A Double-blind, Randomized, Placebo Controlled Clinical Trial to Evaluate the Efficacy of Orexigenic Therapy With Delta-9-tetrahydrocannabinol in Advanced Cancer Patients With Chemosensory Abnormalities - a Pilot Study
To investigate delta-9-tetrahydrocannabinol's (THC) ability to increase food intake and improve food enjoyment for advanced cancer patients with taste and/or smell (chemosensory) abnormalities.
A Randomized Controlled Clinical Trial of Dronabinol (Marinol) vs Placebo as Add-on Therapy For Patients on Opioids for Chronic Pain
The purpose of this research study is to determine if Marinol alleviates pain in patients with chronic pain who are currently taking opioids. The study begins with a 2-hour initial visit followed by three 8-hour appointments at Brigham and Women's Hospital. At each 8-hour visit, patients receive a dose of medication and complete surveys relating to pain. During the first visit a brief examination and a few surveys about pain, quality of life, and medical history are given. The study doctor then determines if the participant continues to qualify for the study. If qualified for the study, patients receive a daily diary to record pain levels and pain medications; this will take about 5 minutes each day. After completion of the diary, patients begin the 8-hour visits. Patients visit the Pain Trials Center three times to receive study medication. After taking the study medication, participants remain in the clinic for 8 hours to complete hourly surveys about pain and pain relief. Subsequent to these visits, patients may enter a 1-month extension where Marinol is taken at home, and pain levels are recorded in a diary. Participants can change the dose of study drug to better control pain and side effects, after speaking with study staff. The study then concludes with a final 30-minute visit to summarize the participant's experience in the clinical trial.
Pharmacokinetics and Tolerability of Δ9-THC-Hemisuccinate in a Suppository Formulation as an Alternative to Capsules for the Systemic Delivery of Δ9-THC.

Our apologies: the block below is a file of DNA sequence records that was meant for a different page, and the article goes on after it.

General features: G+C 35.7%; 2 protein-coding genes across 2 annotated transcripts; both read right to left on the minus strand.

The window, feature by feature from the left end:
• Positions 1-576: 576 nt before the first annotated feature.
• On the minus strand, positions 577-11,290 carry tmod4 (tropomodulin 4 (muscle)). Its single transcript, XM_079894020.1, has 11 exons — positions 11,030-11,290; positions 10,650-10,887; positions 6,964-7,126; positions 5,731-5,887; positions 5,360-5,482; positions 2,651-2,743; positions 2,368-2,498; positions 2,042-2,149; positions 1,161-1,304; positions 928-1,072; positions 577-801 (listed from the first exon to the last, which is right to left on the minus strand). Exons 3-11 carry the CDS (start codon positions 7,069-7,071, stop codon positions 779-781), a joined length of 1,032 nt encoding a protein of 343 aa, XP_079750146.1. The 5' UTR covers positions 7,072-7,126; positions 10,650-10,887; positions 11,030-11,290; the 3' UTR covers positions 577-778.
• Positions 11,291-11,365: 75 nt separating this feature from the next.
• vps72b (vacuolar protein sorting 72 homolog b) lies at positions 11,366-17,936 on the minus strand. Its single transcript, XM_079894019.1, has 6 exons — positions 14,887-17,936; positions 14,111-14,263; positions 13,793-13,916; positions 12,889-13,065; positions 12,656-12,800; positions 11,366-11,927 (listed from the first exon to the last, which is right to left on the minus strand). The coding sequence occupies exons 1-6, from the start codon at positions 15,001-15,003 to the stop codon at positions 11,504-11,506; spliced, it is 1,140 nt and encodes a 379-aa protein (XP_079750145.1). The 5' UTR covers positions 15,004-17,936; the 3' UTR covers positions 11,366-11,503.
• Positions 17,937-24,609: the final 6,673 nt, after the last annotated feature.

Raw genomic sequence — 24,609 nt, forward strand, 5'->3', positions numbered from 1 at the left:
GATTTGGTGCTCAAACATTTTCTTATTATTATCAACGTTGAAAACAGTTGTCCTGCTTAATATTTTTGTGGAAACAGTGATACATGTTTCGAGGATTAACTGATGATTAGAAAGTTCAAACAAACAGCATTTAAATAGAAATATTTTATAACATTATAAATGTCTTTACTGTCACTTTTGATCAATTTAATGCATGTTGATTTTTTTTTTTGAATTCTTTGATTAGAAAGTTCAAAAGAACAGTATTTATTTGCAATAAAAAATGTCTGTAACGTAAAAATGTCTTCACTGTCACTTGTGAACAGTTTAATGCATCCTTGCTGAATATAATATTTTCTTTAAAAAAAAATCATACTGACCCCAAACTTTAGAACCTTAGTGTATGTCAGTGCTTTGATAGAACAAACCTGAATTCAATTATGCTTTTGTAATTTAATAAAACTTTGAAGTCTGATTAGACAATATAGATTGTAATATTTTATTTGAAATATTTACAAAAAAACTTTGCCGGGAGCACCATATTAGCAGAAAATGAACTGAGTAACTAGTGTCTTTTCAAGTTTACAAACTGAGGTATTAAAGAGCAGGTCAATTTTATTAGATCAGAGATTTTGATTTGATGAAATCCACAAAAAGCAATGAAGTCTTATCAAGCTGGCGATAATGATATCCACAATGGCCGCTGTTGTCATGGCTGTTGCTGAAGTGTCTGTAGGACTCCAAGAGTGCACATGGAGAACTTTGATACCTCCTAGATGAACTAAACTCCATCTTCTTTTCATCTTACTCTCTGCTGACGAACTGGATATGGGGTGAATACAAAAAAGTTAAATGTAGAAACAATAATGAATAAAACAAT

作者: Mahmoud A ElSohly ; Waseem Gul ; Larry A Walker
The objectives of this study were: (1) to assess the safety, tolerability, and pharmacokinetics of ascending doses of Δ9-tetrahydrocannabinol-hemisuccinate (THC-HS) after rectal administration as suppositories in male volunteers; and (2) to compare the pharmacokinetics of oral administration of Δ9-tetrahydrocannabinol (Δ9-THC) with an equivalent amount of Δ9-THC delivered as THC-HS via the suppository formulation. In support of the pharmacokinetic evaluations, an analytical method was developed and validated for the determination of Δ9-THC and for its major circulating metabolites 11-hydroxy-Δ9-tetrahydrocannabinol (11-OH-THC) and 11-nor-Δ9-tetrahydrocannabinol-9-carboxylic acid (THC-COOH) in human plasma. Δ9-THC, 11-OH-THC, and THC-COOH were extracted from plasma using solid phase extraction and analyzed by liquid chromatography-tandem mass spectrometry. The limits of detection and quantitation for all 3 analytes were 0.25 and 0.5 ng/mL, respectively. The method was validated over the range of 0.5-25 ng/mL. This method was used to quantify Δ9-THC and any THC-HS as Δ9-THC due to the inclusion of a hydrolysis step as part of the extraction procedure. Therefore, Δ9-THC measured was the total THC (free Δ9-THC plus Δ9-THC derived from THC-HS). The assay was reproducible for the measurement of all 3 analytes, with a variability of 7.2, 13.7, and 8.3%, respectively, at the 1 ng/mL level. The method was then used to assess the pharmacokinetics of Δ9-THC and metabolites from the suppository dosage form in doses equivalent to 1.25, 2.5, 5, 10, and 20 mg Δ9-THC per suppository as THC-HS. Systemic exposure to Δ9-THC, administered as THC-HS suppository, increased broadly dose proportionally. Systemic exposure and Cmax (obs) estimates for 11-OH-THC and THC-COOH generally increased subproportionally. The pharmacokinetic profiles of Δ9-THC and metabolites were also compared after oral administration of 10 mg Δ9-THC (as dronabinol capsules) and after administration of 10 mg equivalents of Δ9-THC as THC-HS in suppository form. Total systemic exposure to Δ9-THC was considerably higher following rectal administration of THC-HS than after oral administration. The Δ9-THC area under the plasma concentration versus time curve (AUC(0-∞)) for THC-HS was 2.44-fold higher (90% confidence interval: 1.78, 3.35) than for the capsule administration.